Aboriginal voters gear up to cast ballots in Winnipeg's civic election

With less than a week to go before Winnipeg's civic election, there are predictions coming from the city's indigenous community of a "significant shift" toward more aboriginal people voting.
Rebecca Chartrand, who hopes to represents Winnipeg's Point Douglas ward, campaigns at the Salvation Army on Main Street and Higgins Avenue. (Cameron MacIntosh/CBC)

Amid the traditional door-knocking in Winnipeg's Point Douglas ward, one city council candidate says the fight this election is simply getting more people out to the ballot box.

"What I'm also noticing is a lot of people in this area here haven't voted before," said Rebecca Chartrand.

In the last civic election, only 38 per cent of voters in Point Douglas cast a ballot.

Chartrand is stopping by shelters and campaigning on Main Street to encourage people to make their voice heard in the Oct. 22 election.

"I'm not even necessarily saying, 'Vote for me,'" she said. "I'm just saying, 'Get out and vote.' It's important that we participate in the system because that's how you make change."

With less than a week to go to election day, there are predictions coming from the city's indigenous community of a "significant shift" toward more aboriginal people voting.

"In the past, we were an afterthought, we were an irritant, and I think there's a sense now [that] a change is needed," said Phil Fontaine, a former Assembly of First Nations national chief.

"I think there's been a determination — and I hope it's community-wide — that we're not going to sit by and watch events unfold."

'We have the right'

From Drag the Red volunteers searching the Red River after the body of 15-year-old Tina Fontaine was pulled from the water in August, to the issue of missing and murdered indigenous women and the Idle No More movement, Fontaine says there are a number of issues galvanizing Winnipeg's indigenous community.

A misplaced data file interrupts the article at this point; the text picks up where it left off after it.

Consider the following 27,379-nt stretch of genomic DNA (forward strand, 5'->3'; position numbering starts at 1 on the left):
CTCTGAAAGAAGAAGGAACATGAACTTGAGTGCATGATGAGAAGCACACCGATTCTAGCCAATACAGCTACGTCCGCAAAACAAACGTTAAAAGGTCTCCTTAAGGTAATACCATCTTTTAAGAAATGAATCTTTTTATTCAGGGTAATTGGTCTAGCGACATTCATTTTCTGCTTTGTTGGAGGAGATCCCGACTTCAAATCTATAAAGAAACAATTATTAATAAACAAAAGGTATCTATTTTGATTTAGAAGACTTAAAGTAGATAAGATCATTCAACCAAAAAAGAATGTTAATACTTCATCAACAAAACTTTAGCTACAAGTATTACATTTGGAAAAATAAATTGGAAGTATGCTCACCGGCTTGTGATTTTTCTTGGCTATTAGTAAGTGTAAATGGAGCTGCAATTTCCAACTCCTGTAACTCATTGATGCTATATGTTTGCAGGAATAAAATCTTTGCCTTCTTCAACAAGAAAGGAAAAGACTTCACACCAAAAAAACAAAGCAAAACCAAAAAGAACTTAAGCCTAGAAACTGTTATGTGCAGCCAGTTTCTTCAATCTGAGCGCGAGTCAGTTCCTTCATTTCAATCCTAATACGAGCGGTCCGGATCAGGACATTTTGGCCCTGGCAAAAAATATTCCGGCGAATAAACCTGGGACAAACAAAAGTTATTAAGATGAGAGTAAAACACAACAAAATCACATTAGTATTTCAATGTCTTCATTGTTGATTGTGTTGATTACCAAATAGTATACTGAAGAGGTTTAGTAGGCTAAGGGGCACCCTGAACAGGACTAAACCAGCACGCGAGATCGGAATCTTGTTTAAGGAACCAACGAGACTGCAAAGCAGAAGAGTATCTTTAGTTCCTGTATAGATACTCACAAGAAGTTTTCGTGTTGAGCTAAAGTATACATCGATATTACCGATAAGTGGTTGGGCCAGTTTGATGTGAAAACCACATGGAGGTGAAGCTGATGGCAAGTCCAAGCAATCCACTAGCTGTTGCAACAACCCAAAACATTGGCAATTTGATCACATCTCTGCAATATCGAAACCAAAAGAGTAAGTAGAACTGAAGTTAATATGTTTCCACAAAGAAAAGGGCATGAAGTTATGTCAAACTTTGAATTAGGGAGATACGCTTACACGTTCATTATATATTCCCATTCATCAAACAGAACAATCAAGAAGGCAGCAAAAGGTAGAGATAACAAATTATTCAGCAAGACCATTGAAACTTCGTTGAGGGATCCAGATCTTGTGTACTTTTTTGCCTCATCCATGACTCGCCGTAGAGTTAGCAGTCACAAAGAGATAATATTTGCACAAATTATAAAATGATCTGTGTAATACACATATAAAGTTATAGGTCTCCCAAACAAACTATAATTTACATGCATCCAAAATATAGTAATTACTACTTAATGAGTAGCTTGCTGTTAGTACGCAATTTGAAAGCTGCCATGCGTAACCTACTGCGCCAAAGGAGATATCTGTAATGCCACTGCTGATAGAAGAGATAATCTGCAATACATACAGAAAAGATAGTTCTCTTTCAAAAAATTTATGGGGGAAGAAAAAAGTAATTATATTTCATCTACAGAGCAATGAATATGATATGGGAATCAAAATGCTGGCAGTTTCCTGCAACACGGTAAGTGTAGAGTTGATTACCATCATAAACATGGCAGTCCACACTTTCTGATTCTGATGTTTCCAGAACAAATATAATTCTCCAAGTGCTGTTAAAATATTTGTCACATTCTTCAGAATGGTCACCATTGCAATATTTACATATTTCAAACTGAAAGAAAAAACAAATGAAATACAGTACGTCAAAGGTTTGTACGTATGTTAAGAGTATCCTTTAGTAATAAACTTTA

A poster advertising an event honouring Winnipeg's indigenous civic election candidates at the Indian and Metis Friendship Centre. (Cameron MacIntosh/CBC)
This time around, he senses more willingness from aboriginal people to participate in the electoral process.

"It's quite a significant shift," he said.

Some voters echoed that feeling at a recent voting workshop at Neechi Commons as part of a jobs and skills training course there.

Amy Ann Moar, 21, will cast her first vote next week.

"First Nations people don't vote because they don't feel important," she said.

"We have the right to have a say as in who controls the city, who makes big decisions, and I feel like the hierarchy is kind of breaking down, so I'm really, really thrilled about that."

Difficult to pin down the buzz online

Online, almost 2,500 people have joined the "Winnipeg Indigenous Rock the Vote" Facebook group, which is dedicated to informing people about candidate events and how to vote.

According to the 2011 National Household Survey, more than 70,000 aboriginal people live in Winnipeg. But some say it's tricky to pin down online buzz in hard numbers.

Scott MacKay, president of Probe Research, says pollsters must rely on "indirect analysis" to determine if more indigenous people intend to — or actually do — vote.

"It's very hard to know in a secret ballot kind of system as we have who actually votes and who doesn't," said McKay.

He said his firm plans to examine voter turnout in Winnipeg wards where more aboriginal people live after next week's election.

Moar is still pinning down who she will vote for, but she said she will certainly but out there voting.

"It's enough of just sitting there and being quiet and taking it," she said. "Like, just get up, use your voice and don't be afraid."

With files from the CBC's Cameron MacIntosh